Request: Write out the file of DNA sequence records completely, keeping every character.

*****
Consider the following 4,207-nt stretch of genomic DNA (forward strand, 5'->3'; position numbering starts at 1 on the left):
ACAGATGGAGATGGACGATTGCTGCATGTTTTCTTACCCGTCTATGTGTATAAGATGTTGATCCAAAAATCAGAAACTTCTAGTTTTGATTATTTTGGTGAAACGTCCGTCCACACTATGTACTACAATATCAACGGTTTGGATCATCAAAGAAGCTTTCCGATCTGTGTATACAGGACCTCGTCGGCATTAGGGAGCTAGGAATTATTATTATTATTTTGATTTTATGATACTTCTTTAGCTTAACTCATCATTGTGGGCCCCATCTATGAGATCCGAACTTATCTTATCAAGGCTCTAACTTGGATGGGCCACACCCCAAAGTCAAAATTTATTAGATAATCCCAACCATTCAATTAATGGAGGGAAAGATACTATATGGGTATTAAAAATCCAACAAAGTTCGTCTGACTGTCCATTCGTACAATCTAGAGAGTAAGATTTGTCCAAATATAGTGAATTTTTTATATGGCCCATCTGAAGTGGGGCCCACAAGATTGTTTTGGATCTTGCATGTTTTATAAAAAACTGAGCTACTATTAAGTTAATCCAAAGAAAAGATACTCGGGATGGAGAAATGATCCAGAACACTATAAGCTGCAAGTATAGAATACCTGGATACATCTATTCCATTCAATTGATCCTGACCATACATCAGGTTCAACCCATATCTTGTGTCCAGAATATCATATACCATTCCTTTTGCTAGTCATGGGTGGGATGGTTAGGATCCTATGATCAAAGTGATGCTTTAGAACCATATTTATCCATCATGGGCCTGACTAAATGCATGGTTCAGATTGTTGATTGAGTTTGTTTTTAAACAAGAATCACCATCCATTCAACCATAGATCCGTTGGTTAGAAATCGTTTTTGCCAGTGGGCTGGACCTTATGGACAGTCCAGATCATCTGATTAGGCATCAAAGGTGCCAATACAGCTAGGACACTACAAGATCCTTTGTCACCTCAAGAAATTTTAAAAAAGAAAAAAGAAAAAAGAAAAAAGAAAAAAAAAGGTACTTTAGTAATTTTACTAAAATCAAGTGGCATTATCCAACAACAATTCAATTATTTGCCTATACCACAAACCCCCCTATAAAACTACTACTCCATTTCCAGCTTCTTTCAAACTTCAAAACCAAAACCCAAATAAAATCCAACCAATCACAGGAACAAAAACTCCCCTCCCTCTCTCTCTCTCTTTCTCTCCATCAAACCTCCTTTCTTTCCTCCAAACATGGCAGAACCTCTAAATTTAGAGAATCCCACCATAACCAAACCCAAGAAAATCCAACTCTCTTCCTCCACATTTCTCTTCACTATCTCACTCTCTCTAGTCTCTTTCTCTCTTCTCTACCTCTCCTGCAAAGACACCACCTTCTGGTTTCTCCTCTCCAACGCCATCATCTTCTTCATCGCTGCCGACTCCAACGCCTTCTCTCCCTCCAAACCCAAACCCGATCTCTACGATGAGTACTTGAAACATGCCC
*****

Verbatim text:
Consider the following 4,207-nt stretch of genomic DNA (forward strand, 5'->3'; position numbering starts at 1 on the left):
ACAGATGGAGATGGACGATTGCTGCATGTTTTCTTACCCGTCTATGTGTATAAGATGTTGATCCAAAAATCAGAAACTTCTAGTTTTGATTATTTTGGTGAAACGTCCGTCCACACTATGTACTACAATATCAACGGTTTGGATCATCAAAGAAGCTTTCCGATCTGTGTATACAGGACCTCGTCGGCATTAGGGAGCTAGGAATTATTATTATTATTTTGATTTTATGATACTTCTTTAGCTTAACTCATCATTGTGGGCCCCATCTATGAGATCCGAACTTATCTTATCAAGGCTCTAACTTGGATGGGCCACACCCCAAAGTCAAAATTTATTAGATAATCCCAACCATTCAATTAATGGAGGGAAAGATACTATATGGGTATTAAAAATCCAACAAAGTTCGTCTGACTGTCCATTCGTACAATCTAGAGAGTAAGATTTGTCCAAATATAGTGAATTTTTTATATGGCCCATCTGAAGTGGGGCCCACAAGATTGTTTTGGATCTTGCATGTTTTATAAAAAACTGAGCTACTATTAAGTTAATCCAAAGAAAAGATACTCGGGATGGAGAAATGATCCAGAACACTATAAGCTGCAAGTATAGAATACCTGGATACATCTATTCCATTCAATTGATCCTGACCATACATCAGGTTCAACCCATATCTTGTGTCCAGAATATCATATACCATTCCTTTTGCTAGTCATGGGTGGGATGGTTAGGATCCTATGATCAAAGTGATGCTTTAGAACCATATTTATCCATCATGGGCCTGACTAAATGCATGGTTCAGATTGTTGATTGAGTTTGTTTTTAAACAAGAATCACCATCCATTCAACCATAGATCCGTTGGTTAGAAATCGTTTTTGCCAGTGGGCTGGACCTTATGGACAGTCCAGATCATCTGATTAGGCATCAAAGGTGCCAATACAGCTAGGACACTACAAGATCCTTTGTCACCTCAAGAAATTTTAAAAAAGAAAAAAGAAAAAAGAAAAAAGAAAAAAAAAGGTACTTTAGTAATTTTACTAAAATCAAGTGGCATTATCCAACAACAATTCAATTATTTGCCTATACCACAAACCCCCCTATAAAACTACTACTCCATTTCCAGCTTCTTTCAAACTTCAAAACCAAAACCCAAATAAAATCCAACCAATCACAGGAACAAAAACTCCCCTCCCTCTCTCTCTCTCTTTCTCTCCATCAAACCTCCTTTCTTTCCTCCAAACATGGCAGAACCTCTAAATTTAGAGAATCCCACCATAACCAAACCCAAGAAAATCCAACTCTCTTCCTCCACATTTCTCTTCACTATCTCACTCTCTCTAGTCTCTTTCTCTCTTCTCTACCTCTCCTGCAAAGACACCACCTTCTGGTTTCTCCTCTCCAACGCCATCATCTTCTTCATCGCTGCCGACTCCAACGCCTTCTCTCCCTCCAAACCCAAACCCGATCTCTACGATGAGTACTTGAAACATGCCC